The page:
Watching Chelsea make light of Newcastle United at the Bridge once again led to conflicted feelings for me. Obviously, like everyone else, I was delighted at the win and the rise back up into the top four where we belong. I was also dismayed, however, that the article I wrote last week should have been written this week instead. It would have been even more fitting.
It was all about Timo Werner, his ever-increasing impact on the team, the effect of his runs beyond defences, the fact he has more assists at the club this season than anyone else, and that the goal drought he was suffering was very likely to finish soon.
Happily, he just never stops. He keeps on getting into the danger areas. Even though there were a few missed chances against the Toon, he was absolutely not stopping those perfectly-timed runs into scoring positions. I reckon Thomas Tuchel is delighted with what he has seen so far from his compatriot and is utterly confident the goal rush will come.
I reckon it can now officially be described as a very good run by the team in general and still no opponent has managed to score against a Tuchel Chelsea side as yet.
A number of things have become apparent already in these first three weeks, and top among them is the manager’s willingness to change things quickly when they aren’t working as well as he would like.
I thought the tactical move at half-time in the FA Cup game against Barnsley told us a lot. He had hoped one system would work, it didn’t, okay change that right away. Even if it meant the possibility of upsetting a few important players, that was clearly secondary. Winning is the most important thing and if you have to be ruthless in the moment, then so be it.
I have mentioned over the past few weeks how impressed I have been with the understanding between Mason Mount and Callum Hudson-Odoi that he has allowed to flourish, but there is also the hope that other on-field understandings will blossom. At the back it is imperative the two/three work well together and of course the left-hand side of the field is just as crucial. I do not know if it will be Chilwell, Emerson or Alonso who eventually creates the perfect link with Pulisic, Callum, Mason, Hakim Ziyech or Timo Werner over on that side, but I am convinced the perfect partnership is in there somewhere. The trick is teasing it out.
One partnership that is not new but could be argued to be as important as any other at the club is that between Kovacic and Jorginho. In the league games since the manager arrived, those two have been first choices in the engine room from the start. Not only have they started every one of those games, they have generally finished them too. With 16 minutes to go against Spurs, Kovacic was replaced by N’Golo Kante, but apart from that they have been ever-present and inseparable in the well-oiled engine room.
Considering Kante is one of the best on the planet at the deeper (starting) midfield role, that is a huge vote of confidence in those two. They have basically been bossing the midfield in each game, but what does ‘bossing’ mean in this context?
It means holding the ball, keeping possession, working together and dovetailing with a match intelligence that is very rare to see. Yes, if one goes the other might stay deeper, but it is much more than that. It is knowing the capabilities of each other and trusting those abilities to receive the ball in tight areas and still emerge with it under control. Not to put too fine a point on it, but they often make it look like they are ‘grown-up’ footballers playing against keen youngsters trying to learn the game.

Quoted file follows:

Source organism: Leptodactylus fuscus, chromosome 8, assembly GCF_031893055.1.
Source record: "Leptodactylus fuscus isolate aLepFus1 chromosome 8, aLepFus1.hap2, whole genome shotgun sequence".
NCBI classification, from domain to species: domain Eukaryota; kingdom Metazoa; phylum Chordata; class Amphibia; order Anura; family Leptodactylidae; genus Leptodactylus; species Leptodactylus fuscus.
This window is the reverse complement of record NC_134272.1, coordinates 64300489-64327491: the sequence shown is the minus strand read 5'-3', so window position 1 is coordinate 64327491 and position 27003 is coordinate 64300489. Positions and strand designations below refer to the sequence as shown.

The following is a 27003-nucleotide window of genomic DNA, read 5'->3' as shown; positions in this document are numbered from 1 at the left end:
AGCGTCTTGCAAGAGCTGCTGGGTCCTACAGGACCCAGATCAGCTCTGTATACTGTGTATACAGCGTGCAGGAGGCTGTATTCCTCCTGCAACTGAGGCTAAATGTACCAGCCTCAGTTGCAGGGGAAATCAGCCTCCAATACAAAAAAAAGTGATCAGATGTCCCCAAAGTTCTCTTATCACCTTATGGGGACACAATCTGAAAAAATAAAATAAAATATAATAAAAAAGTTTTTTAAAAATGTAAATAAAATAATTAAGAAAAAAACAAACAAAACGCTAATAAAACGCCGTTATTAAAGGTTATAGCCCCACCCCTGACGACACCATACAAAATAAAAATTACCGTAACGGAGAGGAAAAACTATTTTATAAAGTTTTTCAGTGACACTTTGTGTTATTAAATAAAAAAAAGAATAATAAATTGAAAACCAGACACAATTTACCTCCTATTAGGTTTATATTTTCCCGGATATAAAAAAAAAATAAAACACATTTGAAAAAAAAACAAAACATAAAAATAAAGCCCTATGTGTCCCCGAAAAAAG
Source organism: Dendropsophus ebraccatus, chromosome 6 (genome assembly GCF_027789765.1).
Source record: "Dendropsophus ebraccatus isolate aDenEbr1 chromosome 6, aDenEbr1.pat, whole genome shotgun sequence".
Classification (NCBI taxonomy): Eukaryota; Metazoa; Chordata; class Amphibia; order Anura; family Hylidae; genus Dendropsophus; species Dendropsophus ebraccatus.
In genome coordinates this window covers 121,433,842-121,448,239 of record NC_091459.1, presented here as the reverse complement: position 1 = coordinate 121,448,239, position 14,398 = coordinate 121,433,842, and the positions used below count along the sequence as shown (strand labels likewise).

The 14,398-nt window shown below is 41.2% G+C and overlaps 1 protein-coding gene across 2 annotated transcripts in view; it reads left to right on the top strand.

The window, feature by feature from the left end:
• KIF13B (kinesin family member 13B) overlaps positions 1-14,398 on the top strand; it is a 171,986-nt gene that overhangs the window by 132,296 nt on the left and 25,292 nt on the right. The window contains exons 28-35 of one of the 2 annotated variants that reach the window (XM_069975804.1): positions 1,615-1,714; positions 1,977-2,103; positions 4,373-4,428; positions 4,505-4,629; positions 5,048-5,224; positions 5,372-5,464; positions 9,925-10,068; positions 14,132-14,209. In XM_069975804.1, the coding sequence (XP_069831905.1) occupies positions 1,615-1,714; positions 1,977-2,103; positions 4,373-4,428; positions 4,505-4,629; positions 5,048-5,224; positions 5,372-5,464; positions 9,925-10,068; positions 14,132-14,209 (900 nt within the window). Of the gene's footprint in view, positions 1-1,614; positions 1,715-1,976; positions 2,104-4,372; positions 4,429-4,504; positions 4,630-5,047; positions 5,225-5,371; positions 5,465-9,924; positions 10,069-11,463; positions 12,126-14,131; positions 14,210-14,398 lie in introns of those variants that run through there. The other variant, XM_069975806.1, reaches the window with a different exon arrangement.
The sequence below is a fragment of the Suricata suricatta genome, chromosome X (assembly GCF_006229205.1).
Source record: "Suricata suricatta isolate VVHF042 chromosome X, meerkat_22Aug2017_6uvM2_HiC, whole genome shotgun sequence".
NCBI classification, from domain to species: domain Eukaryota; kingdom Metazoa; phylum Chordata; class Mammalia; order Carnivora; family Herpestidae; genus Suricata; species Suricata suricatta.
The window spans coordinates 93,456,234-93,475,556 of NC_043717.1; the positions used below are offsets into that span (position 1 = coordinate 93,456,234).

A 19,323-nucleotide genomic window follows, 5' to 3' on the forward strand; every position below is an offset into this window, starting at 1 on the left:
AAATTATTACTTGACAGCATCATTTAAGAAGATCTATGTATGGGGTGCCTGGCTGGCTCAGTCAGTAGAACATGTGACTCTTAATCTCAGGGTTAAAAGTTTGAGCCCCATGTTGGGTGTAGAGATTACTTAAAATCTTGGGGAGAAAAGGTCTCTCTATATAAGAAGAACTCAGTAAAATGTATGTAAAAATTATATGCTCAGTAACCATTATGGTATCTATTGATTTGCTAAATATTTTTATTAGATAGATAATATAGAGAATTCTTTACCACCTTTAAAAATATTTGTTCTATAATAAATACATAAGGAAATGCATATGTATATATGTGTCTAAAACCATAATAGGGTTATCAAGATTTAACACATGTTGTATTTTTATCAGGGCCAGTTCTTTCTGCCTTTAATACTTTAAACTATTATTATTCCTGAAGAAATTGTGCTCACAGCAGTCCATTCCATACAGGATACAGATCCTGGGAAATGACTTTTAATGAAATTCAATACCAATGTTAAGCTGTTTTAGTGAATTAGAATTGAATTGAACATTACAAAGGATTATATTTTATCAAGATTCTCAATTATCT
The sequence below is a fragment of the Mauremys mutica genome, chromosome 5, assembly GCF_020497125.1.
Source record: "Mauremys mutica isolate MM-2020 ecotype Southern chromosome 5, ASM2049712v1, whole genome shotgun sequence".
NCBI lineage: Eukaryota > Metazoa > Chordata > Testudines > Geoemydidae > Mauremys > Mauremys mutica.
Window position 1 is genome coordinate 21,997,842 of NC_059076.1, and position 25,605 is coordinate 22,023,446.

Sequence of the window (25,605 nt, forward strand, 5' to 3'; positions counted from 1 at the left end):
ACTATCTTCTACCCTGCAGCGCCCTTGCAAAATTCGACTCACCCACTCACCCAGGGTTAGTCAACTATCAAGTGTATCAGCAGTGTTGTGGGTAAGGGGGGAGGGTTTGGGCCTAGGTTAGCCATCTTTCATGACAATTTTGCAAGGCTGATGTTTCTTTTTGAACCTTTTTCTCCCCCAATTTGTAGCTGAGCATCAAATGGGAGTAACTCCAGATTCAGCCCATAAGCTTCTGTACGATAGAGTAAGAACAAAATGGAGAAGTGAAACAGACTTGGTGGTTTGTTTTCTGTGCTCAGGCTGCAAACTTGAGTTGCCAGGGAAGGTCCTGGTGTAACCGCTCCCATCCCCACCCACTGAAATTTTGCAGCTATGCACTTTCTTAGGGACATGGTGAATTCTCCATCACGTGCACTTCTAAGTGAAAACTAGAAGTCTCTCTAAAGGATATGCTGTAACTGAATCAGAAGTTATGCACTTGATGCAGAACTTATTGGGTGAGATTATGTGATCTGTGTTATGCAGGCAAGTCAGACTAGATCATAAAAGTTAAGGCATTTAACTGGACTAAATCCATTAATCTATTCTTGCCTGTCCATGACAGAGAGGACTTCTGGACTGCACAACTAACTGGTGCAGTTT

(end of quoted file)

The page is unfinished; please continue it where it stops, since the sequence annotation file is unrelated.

That midfield maturity is something I have always been a fan of with these two since they first came to the club. Even with the teething problems at the start, I have always felt they perfectly complimented each other in there. Tuchel would appear to agree, at the moment.
I say at the moment because this could change quickly. All it takes is a little dip in form or tiredness creeping in and the likes of Billy Gilmour as well as N’Golo are capable of waltzing into that midfield and being hard to move out, especially if we go on another decent run of results.
It was noticeable against Newcastle that when N’Golo did come on for Mason Mount, he was positioned in a slightly more forward area. Many reading this will still be less than enamoured by him playing that far forward, but I still like him there, as well as in the deeper role. Think about how many managers of top teams want to win the ball back high up the field. They know the importance of high pressing and few will be better than our French pocket dynamo in doing precisely that.
Right now it looks as though the manager is blocking off little areas of the team that he can be confident about. Because of that it is looking more and more coherent by the game, with the caveat that the next few fixtures against Southampton away, then Atletico Madrid, and of course Man United, might pose a significantly more difficult set of questions.
One position that is more difficult than any other to form partnerships is obviously goalkeeper. It would be unfair not to mention Kepa’s display with one particularly fine save and another clean sheet against Newcastle to add to his shutout at Barnsley.
There has been a narrative about Kepa and also about Timo Werner over the past few months, and I have full understanding why both were under such scrutiny. It is, however, a delight to see both doing so well right now. They say that it is what you learn from losses and during the tough times that makes you better. Both will understand that just now. All we need is Kai Havertz to blossom and suddenly the springtime for Chelsea could be very colourful indeed.